Nitrogen is the most abundant element in the atmosphere, forming 78 percent of the air that people breathe. Nitrogen is also one of the essential elements required by living organisms, required for the formation of protein and DNA. Nitrogen is one of the major ingredients in both organic and synthetic fertilizers. Nitrogen can take different forms in the soil, each of which plays its own role in soil fertility and plant health.
Many people use the terms "ammonia" and "ammonium" interchangeably when they refer to different chemical compounds. Ammonia consists of one nitrogen atom and three hydrogen atoms, and it is not a charged particular, meaning the number of positive and negative particles balance each other. Ammonium, on the other hand, contains one nitrogen atom and four hydrogen atoms, giving the molecule a slightly positive charge. Both forms are available in soil. Nitrate--also available in soil--consists of one nitrogen atom and three oxygen atoms, giving the molecule a slightly negative charge.
Although nitrogen is abundant in the air around them, plants cannot use it. Atmospheric nitrogen occurs in pairs, making a very stable molecule that is not easily broken. Making nitrogen available to plants requires a process called fixation, where nitrogen forms a molecule that is more easily broken, freeing the nitrogen for use by the plant. Both ammonia and nitrate provide nitrogen in fixed form, meaning both can be used by plants.
Although both ammonia and nitrate can be used by plants in the soil, they play different roles in the process. Ammonia generally remains only temporarily in the soil and is quickly converted to other nitrogen-containing compounds, include nitrates. Ammonia is produced through plant and animal decay and through the actions of nitrogen-fixing bacteria in the roots of legume plants. Through the process of nitrification, ammonia is converted into nitrates. Nitrates are formed directly when atmospheric nitrogen combines with oxygen during lightning storms.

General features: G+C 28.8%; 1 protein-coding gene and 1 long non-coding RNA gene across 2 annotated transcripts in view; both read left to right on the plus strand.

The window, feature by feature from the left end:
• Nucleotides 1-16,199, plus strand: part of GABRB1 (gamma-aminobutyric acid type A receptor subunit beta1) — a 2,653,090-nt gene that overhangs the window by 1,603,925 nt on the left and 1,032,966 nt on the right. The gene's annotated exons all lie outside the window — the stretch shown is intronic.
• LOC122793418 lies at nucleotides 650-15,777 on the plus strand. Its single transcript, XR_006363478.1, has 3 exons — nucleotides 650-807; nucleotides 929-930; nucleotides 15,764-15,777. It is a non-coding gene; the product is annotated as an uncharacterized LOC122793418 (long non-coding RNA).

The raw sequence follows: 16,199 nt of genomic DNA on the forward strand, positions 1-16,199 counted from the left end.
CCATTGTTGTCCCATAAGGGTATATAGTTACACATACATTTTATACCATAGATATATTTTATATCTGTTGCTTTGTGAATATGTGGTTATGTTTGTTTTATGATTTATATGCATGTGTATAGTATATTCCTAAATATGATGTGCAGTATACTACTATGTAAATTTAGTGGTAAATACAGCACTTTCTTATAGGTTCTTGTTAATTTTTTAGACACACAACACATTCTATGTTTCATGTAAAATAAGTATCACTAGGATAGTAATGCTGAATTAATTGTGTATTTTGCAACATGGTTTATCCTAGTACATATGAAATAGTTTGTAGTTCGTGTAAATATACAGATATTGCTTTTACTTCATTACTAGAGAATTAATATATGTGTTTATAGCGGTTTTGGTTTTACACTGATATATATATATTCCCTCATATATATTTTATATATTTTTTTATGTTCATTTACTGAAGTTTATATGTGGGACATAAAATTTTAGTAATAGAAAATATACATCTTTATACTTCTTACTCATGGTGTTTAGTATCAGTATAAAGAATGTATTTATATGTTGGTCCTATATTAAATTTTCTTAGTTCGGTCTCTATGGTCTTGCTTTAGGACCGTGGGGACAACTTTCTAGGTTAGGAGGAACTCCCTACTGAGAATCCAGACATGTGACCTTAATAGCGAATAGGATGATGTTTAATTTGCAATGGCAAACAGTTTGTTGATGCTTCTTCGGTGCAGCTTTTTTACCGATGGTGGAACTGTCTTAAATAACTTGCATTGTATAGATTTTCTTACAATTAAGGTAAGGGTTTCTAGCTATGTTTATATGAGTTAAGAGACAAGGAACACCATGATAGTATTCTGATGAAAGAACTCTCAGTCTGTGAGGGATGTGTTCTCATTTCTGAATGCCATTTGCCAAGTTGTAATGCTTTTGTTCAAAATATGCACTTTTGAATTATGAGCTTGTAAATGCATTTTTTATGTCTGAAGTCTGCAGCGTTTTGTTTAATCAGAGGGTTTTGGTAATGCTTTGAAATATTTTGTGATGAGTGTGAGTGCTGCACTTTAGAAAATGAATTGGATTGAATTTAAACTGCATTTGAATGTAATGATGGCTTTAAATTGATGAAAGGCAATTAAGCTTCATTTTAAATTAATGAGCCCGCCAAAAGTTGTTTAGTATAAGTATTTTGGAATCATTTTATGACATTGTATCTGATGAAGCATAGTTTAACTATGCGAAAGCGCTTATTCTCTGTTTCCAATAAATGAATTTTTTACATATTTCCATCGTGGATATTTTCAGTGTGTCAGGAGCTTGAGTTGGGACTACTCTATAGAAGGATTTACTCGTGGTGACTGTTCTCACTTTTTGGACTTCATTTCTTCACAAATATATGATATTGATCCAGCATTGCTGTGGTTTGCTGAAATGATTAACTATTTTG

Ammonia is applied directly as a fertilizer, forced into a liquid state under high pressure in tanks and injected into the soil, where it combines with water to form nitrates. Because ammonia exerts such a powerful attraction to water, it can cause burns, both to plants and people, if mishandled. Raw manure, which is high in ammonia, can leach water from plants, causing them to dehydrate. Nitrates are not applied in pure form but derive from other nitrogen-containing compounds, including ammonia.
Both ammonia and nitrates are part of the nitrogen cycle that sustains all life. However, overuse of synthetically produced fertilizers has dire consequences for the environment. Because nitrates have a slightly negative charge, they do not attach easily to soil. Instead, if used in excess, they run off into groundwater and waterways, contributing to pollution and aquatic dead zones. Because ammonia converts into nitrates, it has a similar impact on the environment.